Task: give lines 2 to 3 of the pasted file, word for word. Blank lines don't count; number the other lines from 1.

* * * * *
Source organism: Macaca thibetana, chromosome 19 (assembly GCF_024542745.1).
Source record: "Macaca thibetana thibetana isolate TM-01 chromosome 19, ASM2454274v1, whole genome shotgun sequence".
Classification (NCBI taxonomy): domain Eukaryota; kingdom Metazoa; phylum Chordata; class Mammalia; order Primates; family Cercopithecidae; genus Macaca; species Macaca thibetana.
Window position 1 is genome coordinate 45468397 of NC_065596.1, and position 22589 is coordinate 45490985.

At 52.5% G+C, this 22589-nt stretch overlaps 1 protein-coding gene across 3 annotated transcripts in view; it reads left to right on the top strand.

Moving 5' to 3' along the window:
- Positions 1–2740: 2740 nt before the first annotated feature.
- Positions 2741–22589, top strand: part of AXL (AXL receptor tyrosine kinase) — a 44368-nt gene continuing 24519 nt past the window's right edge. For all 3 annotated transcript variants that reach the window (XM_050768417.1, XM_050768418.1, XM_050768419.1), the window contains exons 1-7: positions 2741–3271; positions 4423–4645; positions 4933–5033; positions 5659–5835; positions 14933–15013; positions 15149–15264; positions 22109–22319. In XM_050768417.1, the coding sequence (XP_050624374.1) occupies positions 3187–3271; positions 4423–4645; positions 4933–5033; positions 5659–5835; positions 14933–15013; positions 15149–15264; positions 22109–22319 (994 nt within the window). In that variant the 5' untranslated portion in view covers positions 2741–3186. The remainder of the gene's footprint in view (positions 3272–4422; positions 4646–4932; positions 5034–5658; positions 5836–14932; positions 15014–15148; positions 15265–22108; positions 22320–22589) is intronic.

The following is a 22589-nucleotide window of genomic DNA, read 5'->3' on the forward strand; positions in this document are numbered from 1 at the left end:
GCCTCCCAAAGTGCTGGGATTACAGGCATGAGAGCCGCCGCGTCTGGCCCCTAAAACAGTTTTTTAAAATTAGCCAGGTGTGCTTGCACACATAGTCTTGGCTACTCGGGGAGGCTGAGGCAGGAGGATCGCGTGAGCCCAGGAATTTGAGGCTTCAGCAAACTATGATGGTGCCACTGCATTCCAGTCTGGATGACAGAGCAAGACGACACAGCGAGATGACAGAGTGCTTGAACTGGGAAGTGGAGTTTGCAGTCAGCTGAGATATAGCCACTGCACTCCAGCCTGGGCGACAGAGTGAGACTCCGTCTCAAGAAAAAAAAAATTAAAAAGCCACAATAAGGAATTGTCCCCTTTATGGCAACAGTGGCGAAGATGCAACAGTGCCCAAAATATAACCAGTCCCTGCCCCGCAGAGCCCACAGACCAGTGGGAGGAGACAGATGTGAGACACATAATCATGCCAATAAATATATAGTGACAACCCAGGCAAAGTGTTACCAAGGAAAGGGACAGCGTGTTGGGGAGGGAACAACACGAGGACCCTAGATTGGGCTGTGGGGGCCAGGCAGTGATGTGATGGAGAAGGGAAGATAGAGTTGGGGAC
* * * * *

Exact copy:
Source record: "Macaca thibetana thibetana isolate TM-01 chromosome 19, ASM2454274v1, whole genome shotgun sequence".
Classification (NCBI taxonomy): domain Eukaryota; kingdom Metazoa; phylum Chordata; class Mammalia; order Primates; family Cercopithecidae; genus Macaca; species Macaca thibetana.